Secondly, enterprise businesses have their own IT departments, so KernelCare is more of a facilitator than a manager. Igor and his team create patches and deploy them, but operationally, the client handles everything else. Most enterprises have specific rules and codes regarding chains of command, so KernelCare has to let them take over.

Finally, working for enterprise-level companies means that Igor cannot make any mistakes. He recalls one instance where over 500 servers went down, which was a huge disaster. Fortunately, the team was able to get them back up relatively fast, but even a short period of downtime can be costly. Since then, KernelCare has adapted its rollout strategy to ensure no mistakes happen. Overall, that mentality just leads to a more labor-intensive workflow, but the results speak for themselves.

A Growing Need for Rebootless Security

When it comes to customer retention strategies, KernelCare is in an excellent position for growth. As the internet of things (IoT) becomes more and more prevalent, companies and end-users are going to have to require updates and patches more consistently. As printers and fridges and washing machines become vulnerable to hacks, software like KernelCare will only be more valuable.

We talk a lot more about server management and mission-critical customer support, so check out the rest of the episode here. You can also find out more about Igor and his company at www.kernelcare.com.

How an AI Customer Experience Drives Success

Posted on April 28, 2020April 2, 2020Categories ArticleTags , , , , , , , ,   Leave a comment on How an AI Customer Experience Drives Success

Companies big and small will generate hundreds or thousands of data points from a wide array of programs and systems.
Unfortunately, while all of this information is crucial, it’s worthless if we can’t digest it. Thankfully, artificial intelligence is here to help. In this article, we want to discuss how an AI customer experience can provide the analytics possible to build a better sales team and a streamlined customer experience.

Now that we’re living in the age of technology, it’s never been easier to create and cultivate data. How does an AI customer experience play into that data store? Companies big and small will generate hundreds or thousands of data points from a wide array of programs and systems.

Unfortunately, while all of this information is crucial, it’s worthless if we can’t digest it. Thankfully, artificial intelligence is here to help. In this article, we want to discuss how an AI customer experience can provide the analytics possible to build a better sales team and a streamlined customer experience.

To help us understand the possibilities, we’re talking with Todd Abbot, COO of InsightSquared. His software compiles data and makes it easy to understand with customizable dashboards. Here’s where the future is headed with CX and AI.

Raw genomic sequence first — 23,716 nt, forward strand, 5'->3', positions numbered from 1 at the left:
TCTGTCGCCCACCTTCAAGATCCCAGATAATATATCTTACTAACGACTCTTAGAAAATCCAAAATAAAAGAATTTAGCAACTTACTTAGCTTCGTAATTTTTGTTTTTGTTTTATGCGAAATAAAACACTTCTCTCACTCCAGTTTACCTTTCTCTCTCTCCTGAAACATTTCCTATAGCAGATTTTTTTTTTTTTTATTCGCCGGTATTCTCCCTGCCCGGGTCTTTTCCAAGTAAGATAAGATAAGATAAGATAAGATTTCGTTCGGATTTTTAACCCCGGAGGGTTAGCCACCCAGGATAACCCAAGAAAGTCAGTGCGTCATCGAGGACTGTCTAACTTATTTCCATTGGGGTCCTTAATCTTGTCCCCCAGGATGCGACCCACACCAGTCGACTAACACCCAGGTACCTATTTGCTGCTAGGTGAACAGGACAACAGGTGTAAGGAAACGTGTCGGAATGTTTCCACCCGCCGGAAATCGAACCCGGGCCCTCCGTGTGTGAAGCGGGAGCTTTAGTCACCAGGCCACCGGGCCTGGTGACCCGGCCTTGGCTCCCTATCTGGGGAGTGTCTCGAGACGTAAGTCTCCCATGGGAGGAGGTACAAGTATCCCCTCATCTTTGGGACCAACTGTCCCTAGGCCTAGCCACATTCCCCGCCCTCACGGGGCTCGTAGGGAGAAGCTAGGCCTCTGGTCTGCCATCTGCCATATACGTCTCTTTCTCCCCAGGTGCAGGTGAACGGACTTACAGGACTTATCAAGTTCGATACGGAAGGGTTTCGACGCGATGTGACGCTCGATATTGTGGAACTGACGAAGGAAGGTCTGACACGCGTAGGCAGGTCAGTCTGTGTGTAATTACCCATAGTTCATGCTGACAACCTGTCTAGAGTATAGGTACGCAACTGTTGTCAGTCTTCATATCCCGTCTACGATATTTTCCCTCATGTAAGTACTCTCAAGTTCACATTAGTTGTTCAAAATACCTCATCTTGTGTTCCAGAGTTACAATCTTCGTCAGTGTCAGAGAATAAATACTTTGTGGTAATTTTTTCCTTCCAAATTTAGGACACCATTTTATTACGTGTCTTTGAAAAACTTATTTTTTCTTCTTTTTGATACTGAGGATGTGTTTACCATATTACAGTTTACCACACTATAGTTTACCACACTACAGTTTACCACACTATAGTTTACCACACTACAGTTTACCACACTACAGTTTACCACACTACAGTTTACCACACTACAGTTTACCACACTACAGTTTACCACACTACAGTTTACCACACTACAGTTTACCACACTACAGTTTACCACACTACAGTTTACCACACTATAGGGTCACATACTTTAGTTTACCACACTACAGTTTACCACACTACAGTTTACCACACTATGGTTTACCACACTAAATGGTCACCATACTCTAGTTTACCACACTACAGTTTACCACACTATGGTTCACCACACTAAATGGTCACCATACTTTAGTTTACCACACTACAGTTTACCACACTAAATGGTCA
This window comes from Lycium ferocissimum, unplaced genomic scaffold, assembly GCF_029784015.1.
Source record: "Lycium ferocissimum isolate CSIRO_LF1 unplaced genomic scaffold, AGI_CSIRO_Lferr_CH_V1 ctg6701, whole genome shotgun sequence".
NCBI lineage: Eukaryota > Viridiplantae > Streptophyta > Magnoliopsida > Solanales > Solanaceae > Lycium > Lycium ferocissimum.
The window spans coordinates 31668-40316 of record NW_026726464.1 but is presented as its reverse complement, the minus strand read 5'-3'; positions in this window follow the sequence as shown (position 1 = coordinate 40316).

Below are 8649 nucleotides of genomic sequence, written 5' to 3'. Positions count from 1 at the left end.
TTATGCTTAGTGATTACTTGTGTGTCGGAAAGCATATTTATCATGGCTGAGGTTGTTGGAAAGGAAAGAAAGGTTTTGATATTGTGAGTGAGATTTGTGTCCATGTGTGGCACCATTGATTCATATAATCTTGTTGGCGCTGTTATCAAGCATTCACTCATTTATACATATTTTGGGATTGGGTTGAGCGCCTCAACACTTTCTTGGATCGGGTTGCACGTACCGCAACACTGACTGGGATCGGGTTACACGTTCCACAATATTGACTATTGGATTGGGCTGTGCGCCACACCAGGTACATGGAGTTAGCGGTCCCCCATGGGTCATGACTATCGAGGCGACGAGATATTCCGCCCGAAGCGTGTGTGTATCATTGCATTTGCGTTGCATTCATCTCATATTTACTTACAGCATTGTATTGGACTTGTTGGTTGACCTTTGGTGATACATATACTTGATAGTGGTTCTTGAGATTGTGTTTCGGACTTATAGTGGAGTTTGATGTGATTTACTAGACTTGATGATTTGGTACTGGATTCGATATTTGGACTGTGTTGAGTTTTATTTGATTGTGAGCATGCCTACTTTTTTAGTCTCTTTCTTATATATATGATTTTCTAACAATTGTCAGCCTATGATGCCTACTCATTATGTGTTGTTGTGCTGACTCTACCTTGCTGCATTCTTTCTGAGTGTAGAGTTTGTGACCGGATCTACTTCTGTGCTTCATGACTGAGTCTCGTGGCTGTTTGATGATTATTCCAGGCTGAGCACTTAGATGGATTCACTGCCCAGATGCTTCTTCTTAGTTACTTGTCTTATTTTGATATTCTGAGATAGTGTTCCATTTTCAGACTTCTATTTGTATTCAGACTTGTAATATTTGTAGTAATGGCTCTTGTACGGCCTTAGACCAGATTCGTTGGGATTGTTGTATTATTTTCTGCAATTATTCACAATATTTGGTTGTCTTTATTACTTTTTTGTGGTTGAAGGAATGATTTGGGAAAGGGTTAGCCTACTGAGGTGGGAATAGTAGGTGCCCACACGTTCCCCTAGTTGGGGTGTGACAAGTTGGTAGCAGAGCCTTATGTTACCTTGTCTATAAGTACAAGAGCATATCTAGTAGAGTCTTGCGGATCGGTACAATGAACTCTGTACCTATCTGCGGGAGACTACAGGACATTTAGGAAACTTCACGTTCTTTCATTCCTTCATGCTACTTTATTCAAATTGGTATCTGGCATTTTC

Improving Productivity With Machine Learning

Machine Learning can be a powerful tool towards building an AI customer experience.
Machine Learning can be a powerful tool towards building an AI customer experience.

Overall, technology is meant to save time and energy. However, when we’re talking about vast amounts of information, we can wind up spending more time compiling it and making it easy to read. So many programs generate data, but few of them have intuitive analytics to help managers and CEOs understand it.

But it doesn’t always have to be like that. Machine learning can not only distill information into bite-sized chunks, but it can be the engine behind a solid AI customer experience. With software like InsightSquared, executives and managers can pull data automatically from various points in the sales process and get a breakdown of what it all means. Before, these high-level employees would have to spend so much time aggregating and entering information that it was more costly than beneficial.

Removing the Noise and Achieving Better Focus

When talking about a sales team, the difference between an A-level salesperson and a B-level one is that the former knows which leads to focus on the most. All too often, salespeople will spend so much time and energy on customers that won’t add too much to the bottom line.

Fortunately, an AI customer experience can help remove a lot of that noise and distraction. When the system learns the core components of a lucrative lead, it can help the sales team focus their energy better. For example, if the average time it takes to convert a lead is two weeks, the system will notify an employee when that window has passed so that they aren’t wasting energy on someone who won’t commit.

Using AI Customer Experience as a Coaching Tool

Although the program can reduce distractions, it’s not a miracle worker. Instead, management and high-performing salespeople can use the data to teach others what to do. Again, here is where a time-consuming process can be streamlined. Rather than an executive or manager spending hours qualifying each lead, they can refer to data to know who is lucrative and who isn’t. Then, the manager can coach the salesperson accordingly.

Overall, the system does the hard work of qualifying leads, so it’s management’s job to ensure that the sales team is focusing on high-value customers. Over time, B-level salespeople can improve their tactics, which will boost the revenue for the business.